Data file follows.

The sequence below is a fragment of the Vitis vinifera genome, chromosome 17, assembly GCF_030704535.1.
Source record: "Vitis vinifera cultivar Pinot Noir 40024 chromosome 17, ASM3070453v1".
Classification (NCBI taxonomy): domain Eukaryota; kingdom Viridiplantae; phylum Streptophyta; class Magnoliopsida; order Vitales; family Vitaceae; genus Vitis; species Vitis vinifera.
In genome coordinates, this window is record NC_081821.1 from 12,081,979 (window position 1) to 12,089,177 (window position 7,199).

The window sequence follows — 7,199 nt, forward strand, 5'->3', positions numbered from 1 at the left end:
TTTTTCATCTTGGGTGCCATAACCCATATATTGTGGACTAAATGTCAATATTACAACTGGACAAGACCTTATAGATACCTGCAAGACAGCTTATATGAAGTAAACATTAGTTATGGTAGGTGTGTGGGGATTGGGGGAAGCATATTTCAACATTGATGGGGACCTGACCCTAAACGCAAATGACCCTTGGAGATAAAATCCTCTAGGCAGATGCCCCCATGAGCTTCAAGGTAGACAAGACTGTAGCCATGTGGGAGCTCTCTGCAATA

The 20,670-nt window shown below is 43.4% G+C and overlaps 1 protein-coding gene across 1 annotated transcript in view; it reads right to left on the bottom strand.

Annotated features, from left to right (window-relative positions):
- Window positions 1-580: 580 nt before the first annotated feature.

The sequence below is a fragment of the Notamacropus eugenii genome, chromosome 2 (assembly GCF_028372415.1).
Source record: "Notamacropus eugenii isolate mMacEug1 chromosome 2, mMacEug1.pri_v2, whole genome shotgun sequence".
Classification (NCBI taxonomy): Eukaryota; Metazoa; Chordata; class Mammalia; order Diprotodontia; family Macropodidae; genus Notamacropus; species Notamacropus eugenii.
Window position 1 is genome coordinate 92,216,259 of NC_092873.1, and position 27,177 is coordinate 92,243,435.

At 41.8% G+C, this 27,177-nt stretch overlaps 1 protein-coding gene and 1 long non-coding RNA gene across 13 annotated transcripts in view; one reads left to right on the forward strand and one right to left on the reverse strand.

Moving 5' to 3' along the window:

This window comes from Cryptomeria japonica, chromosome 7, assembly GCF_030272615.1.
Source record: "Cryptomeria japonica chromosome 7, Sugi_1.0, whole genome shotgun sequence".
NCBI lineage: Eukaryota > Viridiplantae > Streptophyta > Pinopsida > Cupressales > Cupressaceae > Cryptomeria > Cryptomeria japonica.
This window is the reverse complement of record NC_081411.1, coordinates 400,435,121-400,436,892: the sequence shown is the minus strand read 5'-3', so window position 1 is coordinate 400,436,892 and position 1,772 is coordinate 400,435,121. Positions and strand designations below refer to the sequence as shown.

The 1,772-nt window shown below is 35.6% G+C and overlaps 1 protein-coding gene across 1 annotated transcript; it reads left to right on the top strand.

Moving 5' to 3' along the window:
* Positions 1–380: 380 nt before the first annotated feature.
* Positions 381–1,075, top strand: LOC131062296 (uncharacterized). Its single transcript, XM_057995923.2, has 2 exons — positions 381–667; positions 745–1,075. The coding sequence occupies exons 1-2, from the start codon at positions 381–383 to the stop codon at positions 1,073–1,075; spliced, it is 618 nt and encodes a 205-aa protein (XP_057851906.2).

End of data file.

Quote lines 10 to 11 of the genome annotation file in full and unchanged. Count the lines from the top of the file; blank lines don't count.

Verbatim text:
The sequence below is a fragment of the Notamacropus eugenii genome, chromosome 2 (assembly GCF_028372415.1).
Source record: "Notamacropus eugenii isolate mMacEug1 chromosome 2, mMacEug1.pri_v2, whole genome shotgun sequence".